Wednesday, August 25, 2010

Made to Love

Sweet Sylvia at Catholic Causerie has said so beautifully and so well all that is on my heart in recent months, and graciously said I could share it. I've been directed to be more interior as I travel His journey for me, and so for the time being, and perhaps indefinitely, this blog will continue to be quiet. May each of us live daily in His Presence!

People seem to focus so much on the future. Our vision is naturally horizontal — looking at the things in front of us (or behind). Some of us fruitlessly dwell on the past, and others (like myself) have the tendency to dwell in our imaginings of the future. What I wish I could do is shift my eyes to a vertical perspective, one that moves along the x-axis of time, but is always fixed on the y-intercept of the present.What I mean is, if we could look upward, focused on God and not on our own fates, our fates won't get messed up by our tainted, twisted selves. We don't live for the future; we live for the infinite God. Our lives shouldn't be directed toward our own pursuits; they should always be in pursuit of Him. I've come to realize that it doesn't matter much what happens to me as long as I am in union with God when it happens.I came across this passage when I was re-reading The Screwtape Letters for my previous post, and I think it explains the "present" concept brilliantly:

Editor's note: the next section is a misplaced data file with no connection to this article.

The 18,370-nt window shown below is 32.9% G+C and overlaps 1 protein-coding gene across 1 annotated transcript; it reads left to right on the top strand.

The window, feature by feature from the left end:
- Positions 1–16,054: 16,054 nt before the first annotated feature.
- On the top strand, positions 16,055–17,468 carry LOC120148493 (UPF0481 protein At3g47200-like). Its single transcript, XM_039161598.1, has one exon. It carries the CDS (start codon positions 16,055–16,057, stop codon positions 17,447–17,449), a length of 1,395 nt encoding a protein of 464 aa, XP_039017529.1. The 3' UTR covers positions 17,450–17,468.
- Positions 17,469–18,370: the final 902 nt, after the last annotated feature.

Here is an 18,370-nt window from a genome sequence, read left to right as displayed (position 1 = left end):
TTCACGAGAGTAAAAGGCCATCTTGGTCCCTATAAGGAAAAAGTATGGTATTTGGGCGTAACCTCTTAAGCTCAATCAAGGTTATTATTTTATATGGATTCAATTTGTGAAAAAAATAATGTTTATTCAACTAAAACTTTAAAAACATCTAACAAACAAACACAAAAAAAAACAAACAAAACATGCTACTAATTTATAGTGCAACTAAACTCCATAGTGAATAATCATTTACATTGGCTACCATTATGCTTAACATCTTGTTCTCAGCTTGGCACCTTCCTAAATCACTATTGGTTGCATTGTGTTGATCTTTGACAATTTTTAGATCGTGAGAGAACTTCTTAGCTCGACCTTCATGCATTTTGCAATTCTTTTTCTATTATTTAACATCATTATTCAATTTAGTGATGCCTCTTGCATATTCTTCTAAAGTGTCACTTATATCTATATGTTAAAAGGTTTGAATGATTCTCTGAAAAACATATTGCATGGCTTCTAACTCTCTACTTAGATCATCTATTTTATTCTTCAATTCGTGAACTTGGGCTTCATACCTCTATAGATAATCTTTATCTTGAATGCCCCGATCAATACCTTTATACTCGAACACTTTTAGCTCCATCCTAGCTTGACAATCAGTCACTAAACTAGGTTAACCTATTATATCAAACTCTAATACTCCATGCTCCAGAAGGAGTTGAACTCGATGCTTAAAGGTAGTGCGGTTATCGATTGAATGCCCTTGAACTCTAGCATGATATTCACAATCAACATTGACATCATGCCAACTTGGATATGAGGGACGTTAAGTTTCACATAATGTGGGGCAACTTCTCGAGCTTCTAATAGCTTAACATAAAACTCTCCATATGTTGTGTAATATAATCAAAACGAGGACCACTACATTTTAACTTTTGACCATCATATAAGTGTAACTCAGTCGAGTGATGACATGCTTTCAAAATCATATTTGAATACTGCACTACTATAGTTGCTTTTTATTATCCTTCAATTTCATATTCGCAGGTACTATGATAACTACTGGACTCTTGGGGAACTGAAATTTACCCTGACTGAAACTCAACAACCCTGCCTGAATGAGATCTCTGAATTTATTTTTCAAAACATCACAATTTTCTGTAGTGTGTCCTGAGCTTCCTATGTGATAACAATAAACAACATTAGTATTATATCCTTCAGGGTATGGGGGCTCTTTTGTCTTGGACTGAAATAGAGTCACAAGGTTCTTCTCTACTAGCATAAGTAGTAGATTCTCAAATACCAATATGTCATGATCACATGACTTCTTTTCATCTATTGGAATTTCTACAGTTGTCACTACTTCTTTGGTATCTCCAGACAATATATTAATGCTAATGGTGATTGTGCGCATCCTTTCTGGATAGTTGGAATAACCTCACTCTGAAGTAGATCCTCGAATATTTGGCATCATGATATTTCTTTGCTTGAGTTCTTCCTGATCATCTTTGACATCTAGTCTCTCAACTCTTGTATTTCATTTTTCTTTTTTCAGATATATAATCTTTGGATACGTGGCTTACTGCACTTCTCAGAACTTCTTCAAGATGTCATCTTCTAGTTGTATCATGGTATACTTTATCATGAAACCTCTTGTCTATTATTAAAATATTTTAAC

The humans live in time, but [God] destines them to eternity. He therefore, I
believe, wants them to attend chiefly to two things, to eternity itself and to
that point of time which they call the Present. For the Present is the point at
which time touches eternity. Of the present moment, and of it only, humans have
an experience analogous to the experience which [God] has of reality as a whole;
in it alone freedom and actuality are offered them.